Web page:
On September 23, Oakland Athletics rookie catcher Bruce Maxwell made history as the first Major League Baseball player to protest racial injustice by taking a knee during the national anthem. He has continued his protest, finishing out the season by kneeling in Arlington, Texas. Maxwell, who comes from a military family, has left no doubt as to why he’s protesting — “I’m kneeling for the people who don’t have a voice… because right now we’re having an indifference and a racial divide in all types of people… I’m kneeling for a cause, but I’m in no way or form disrespecting my country or my flag,” he told reporters.
Maxwell deserves all the credit he’s been given for being brave enough to break tradition in a league that’s steeped in it, especially as a rookie. But often overlooked in the conversations around his protest is the role that teammate Mark Canha has played in it. While Maxwell kneels, Canha stands next to him with his hand on his shoulder. After the anthem, the teammates hug. Canha’s visible support, as well as his comments about why he stands with Maxwell, are a glimpse into what white allyship can look like in this movement for Black lives.
Canha told the press that he thought about kneeling himself, but that he wouldn’t feel right doing it, just because Maxwell was doing it. However, he wanted to support his teammate. “I’m fully supportive of my teammate, and it was coming from a place of agreeing that there has to be change in our social environment in this country, and also mainly from a standpoint of supporting my teammate,” he told SF Gate about his decision to stand with Maxwell. “I didn’t want to leave my brother on that island by himself… I don’t want him to feel like he’s an outsider on this team. When you’re on a team, nobody should feel like an outsider.”
It was also noted that the reaction from the A’s clubhouse when Maxwell told the team what he planned to do was generally positive. The team itself released a statement via their Twitter account that said, “We respect and support all of our players’ constitutional rights and freedom of expression.”
This support cannot be discounted, and likely contributed to an environment that made Maxwell feel he would be safe and supported if he decided to protest. Contrast Canha’s statements with Tampa Bay Rays pitcher Chris Archer’s. Archer told USA Today that he agrees with Maxwell’s message and purpose for protesting. However, “From the feedback that I’ve gotten from my teammates, I don’t think [kneeling] would be the best thing to do for me, at this time,” he told the press.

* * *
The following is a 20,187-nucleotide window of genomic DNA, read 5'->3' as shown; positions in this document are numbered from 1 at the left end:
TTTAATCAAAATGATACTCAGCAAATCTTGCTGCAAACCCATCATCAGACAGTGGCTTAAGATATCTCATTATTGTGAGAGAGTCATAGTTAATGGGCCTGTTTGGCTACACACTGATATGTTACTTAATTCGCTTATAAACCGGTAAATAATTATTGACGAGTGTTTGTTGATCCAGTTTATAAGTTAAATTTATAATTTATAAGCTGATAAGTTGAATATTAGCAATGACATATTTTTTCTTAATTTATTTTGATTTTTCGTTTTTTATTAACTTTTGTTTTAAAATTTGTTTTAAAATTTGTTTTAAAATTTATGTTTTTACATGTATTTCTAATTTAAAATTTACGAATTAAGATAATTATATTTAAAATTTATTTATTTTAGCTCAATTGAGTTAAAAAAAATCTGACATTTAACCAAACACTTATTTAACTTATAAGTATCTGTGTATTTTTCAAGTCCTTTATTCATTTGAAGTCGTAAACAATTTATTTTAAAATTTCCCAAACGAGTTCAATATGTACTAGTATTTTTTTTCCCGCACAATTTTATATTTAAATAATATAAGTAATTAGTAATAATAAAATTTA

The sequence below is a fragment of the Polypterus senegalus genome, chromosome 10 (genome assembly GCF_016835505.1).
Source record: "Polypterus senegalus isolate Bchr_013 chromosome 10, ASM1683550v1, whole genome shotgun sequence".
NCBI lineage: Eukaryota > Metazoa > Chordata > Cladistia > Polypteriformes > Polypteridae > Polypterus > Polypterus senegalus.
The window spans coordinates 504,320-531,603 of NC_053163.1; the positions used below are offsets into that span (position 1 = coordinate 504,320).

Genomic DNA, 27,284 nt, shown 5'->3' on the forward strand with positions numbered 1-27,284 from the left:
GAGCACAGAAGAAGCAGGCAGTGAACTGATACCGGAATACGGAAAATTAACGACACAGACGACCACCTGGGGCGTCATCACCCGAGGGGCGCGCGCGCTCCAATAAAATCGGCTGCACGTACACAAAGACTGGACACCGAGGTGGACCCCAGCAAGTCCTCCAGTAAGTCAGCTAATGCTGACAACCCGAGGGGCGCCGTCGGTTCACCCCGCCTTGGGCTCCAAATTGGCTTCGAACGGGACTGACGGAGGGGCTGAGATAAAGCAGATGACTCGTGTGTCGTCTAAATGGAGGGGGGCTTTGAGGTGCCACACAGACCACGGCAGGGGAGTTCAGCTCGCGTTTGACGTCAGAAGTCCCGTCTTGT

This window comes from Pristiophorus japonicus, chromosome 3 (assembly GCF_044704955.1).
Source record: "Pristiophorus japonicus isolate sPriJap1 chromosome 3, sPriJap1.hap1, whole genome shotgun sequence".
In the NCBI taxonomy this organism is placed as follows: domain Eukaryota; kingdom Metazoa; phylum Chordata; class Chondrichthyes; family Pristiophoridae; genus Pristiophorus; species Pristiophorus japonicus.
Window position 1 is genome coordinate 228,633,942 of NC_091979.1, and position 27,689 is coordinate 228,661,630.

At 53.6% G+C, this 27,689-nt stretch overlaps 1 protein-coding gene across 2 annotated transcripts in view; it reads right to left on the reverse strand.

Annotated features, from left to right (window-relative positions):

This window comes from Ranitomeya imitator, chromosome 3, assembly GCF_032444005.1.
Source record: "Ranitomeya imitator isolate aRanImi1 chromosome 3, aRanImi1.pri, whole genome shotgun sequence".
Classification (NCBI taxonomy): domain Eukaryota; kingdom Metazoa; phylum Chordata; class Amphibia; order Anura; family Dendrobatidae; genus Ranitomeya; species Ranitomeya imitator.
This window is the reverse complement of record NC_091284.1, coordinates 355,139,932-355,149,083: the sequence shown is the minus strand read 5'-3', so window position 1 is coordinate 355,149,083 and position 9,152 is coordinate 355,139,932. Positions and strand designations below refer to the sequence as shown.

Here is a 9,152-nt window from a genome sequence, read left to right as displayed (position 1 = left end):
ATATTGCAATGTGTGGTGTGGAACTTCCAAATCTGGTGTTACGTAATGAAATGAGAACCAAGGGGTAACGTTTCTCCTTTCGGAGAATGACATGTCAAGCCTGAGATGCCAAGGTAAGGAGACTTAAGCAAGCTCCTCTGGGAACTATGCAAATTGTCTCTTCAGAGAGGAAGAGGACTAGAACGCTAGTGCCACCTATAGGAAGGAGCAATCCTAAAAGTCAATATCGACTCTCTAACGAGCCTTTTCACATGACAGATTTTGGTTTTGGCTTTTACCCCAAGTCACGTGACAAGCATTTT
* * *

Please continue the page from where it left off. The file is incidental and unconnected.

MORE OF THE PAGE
Archer also offered thoughts about why it’s taken longer for baseball to see anthem protests than other sports have. “I think mainly because the other sports that do that are predominantly black. Our sport isn’t, so I think the criticism might be a little more harsh,” he said. “It took somebody really special [Maxwell] that had a unique background to take that leap.”
Maxwell is indeed special, but he also plays in the Bay Area, where Colin Kaepernick’s protests began last season. It’s a fanbase with more liberal leanings than many other markets, though Maxwell prepared himself for the backlash he may face from fans in other stadiums. While the Oakland crowd gave Maxwell a standing ovation the first time he stepped into the batter’s box following his protests, crowds in Texas booed him. “I grew up in Alabama. I might get more boos than cheers. It’s nothing I’m not used to,” he said.
But the reaction of his clubhouse might be more important than the reaction of the crowds. Crowds are fleeting; an athlete has to play with his team on a daily basis. It’s the other players and coaches and managers that have the ability to make a player’s experience on a team a positive — or a negative — one. Which is why it matters that Canha and the Athletics as a whole have stood behind Maxwell. His teammate Khris Davis called him “very courageous.” None of his teammates told him they thought it was a bad idea, according to Canha.
Major League Baseball, a league saturated in conformity and tradition, where ruffling feathers is seen as a bad thing, should be asking itself what kind of impact that atmosphere has on players, particularly players of color. In a game where old white men seem obsessed with “playing the right way,” more often than not, that attitude serves to stifle how free players of color feel to be themselves, speak openly about what they experience, or even exercise their constitutional right to protest.
Because it’s true that Black and Latino players experience racial profiling and racism when they are out of uniform. But it’s also true that they experience racism in the league and on their teams. And until the league is willing to take a long, hard look at that, it’s going to remain rare to see players speak out the way that Maxwell did. But allies like Canha and the rest of the Athletics staff can help make it possible for Black and Brown players to speak their truth.